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What I read in September 2017



With getting back to studying I'm currently trying to suss out how I can keep sharing my reading when I don't have as much spare time. While I'd love to keep making videos, my temporary solution is that I've started a Facebook page for reading updates, though I'll keep sharing wrap-ups on here too.

Anyhow, here's what I finished reading in September!

BORN A CRIME - Trevor Noah (audio)
★★★★½
Trevor Noah is such a brilliant storyteller. You get a real sense of his childhood but also of South Africa during that time. While the book was lovely to listen to, with lots of funny anecdotes capturing adolescent awkwardness, it also taught me a huge amount about Apartheid and South Africa generally. Some really powerful moments too that had me gripped and in tears at one moment. Really glad I listened to this one.

HUNGER - Roxane Gay (audio)
★★★★

This is a memoir of Roxane's body and life - both of which changed forever when, aged 12, she was raped by her boyfriend and his friends. As you'd expect, it's a difficult listen, but I'm glad I've heard her story.

She writes about shame and making her body bigger and bigger in an attempt to feel safe, and then losing control of that control. This was an honest, vulnerable book that felt important for me to sit with, even if (or perhaps because) that felt uncomfortable at times.

I sometimes craved for the chapters to be longer as mostly they were only a couple of minutes' long, though I can also see why that might have been the best structure for the author to be able to share her story.

PAPER GIRLS Volume 1 - Brian K. Vaughan & Cliff Chiang 
★★★
This graphic novel has been compared to Stranger Things and I can completely see why - kids out on their bikes getting involved in scary stuff with time and space weirding out. Set over the early hours of Halloween 1988, this was a lot of fun (if a little all over the place at times).

HOW TO STOP TIME - Matt Haig
★★★
I've loved Matt's other fiction (The Humans & A Boy Called Christmas) so expected to love this, especially with all the gushing reviews, but in the end I just liked it.

It's a sweeping story about Tom Hazard, a man who is hundreds of years old, and has to keep moving on in order to stay undiscovered. We meet him in his current life as a history teacher at a London comprehensive, but much of the novel flits around different times in history. And it was that flitting that, for me, made it difficult to really feel for the characters and their relationships. Still enjoyable though!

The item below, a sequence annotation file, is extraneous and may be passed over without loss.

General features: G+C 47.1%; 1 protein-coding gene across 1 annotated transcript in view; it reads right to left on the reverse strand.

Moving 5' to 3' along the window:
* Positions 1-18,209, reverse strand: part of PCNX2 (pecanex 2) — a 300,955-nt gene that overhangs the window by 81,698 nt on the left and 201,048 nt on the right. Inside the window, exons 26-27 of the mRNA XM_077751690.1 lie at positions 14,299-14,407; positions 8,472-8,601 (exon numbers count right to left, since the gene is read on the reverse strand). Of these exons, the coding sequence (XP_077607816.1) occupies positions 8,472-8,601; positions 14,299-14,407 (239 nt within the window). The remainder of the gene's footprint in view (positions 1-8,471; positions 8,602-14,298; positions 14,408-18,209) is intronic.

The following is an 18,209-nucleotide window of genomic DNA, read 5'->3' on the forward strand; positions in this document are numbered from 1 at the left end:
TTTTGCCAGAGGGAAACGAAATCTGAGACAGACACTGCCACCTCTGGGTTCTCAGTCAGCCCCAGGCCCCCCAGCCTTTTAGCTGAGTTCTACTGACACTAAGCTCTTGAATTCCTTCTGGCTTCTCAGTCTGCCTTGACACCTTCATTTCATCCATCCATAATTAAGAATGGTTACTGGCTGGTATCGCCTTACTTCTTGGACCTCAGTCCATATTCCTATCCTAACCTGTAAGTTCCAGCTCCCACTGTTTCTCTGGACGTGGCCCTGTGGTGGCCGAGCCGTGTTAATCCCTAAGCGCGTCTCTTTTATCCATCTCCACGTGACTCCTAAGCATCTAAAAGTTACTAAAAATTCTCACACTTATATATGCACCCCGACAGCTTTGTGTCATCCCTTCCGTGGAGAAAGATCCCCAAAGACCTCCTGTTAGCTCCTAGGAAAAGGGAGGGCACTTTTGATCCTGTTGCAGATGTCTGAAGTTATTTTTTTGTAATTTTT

SEEING RED - Lina Meruane 
(translated from the Spanish by Megan McDowell)
★★★★½
A searing, semi-autobiographical short novel that begins when a young woman very suddenly loses her sight. She's known it could happen, but then it does, and her vision is filled with red and it's shocking - to her but also to the reader. It's written with such urgency in a stream-of-consciousness style that captures feelings so well.

It was slightly less powerful than I expected but only in terms of pacing, and that's because it's more autobiographical than I first realised. The novel moves forward with her adjusting, and having to wait to see what will happen next. Despite being more real than I expected, it's also more strange - delving into dark feelings and impulses surrounding the situation.

I loved the writing style of this, and it's always good to read work exploring the body and dynamics around disability/illness.

DID YOU SEE MELODY? - Sophie Hannah
★★★½
I nearly got put off reading this when one reader described the first third as like a TripAdvisor review (!). I'm glad I read it anyway because this was lot of fun and exactly what I hoped it would be.

This slow-burner thriller centres around Cara Burrows, a woman who's run away from her family life in England to a luxury Arizona spa hotel, in an attempt to work through her problems. Instead she stumbles into an even bigger one when she accidentally discovers, or thinks she discovers, a teenage girl who was reported to be murdered by her parents years before.

I loved being so addicted to reading this, and even if it felt a little ridiculous towards the end - I didn't mind. I also liked how it almost felt like a true crime within a novel as Cara reads transcripts of interviews and watches videos about the Melody case. Reading that the book had been partly inspired by Serial & Making a Murderer made a lot of sense, and absolutely enhanced my enjoyment.



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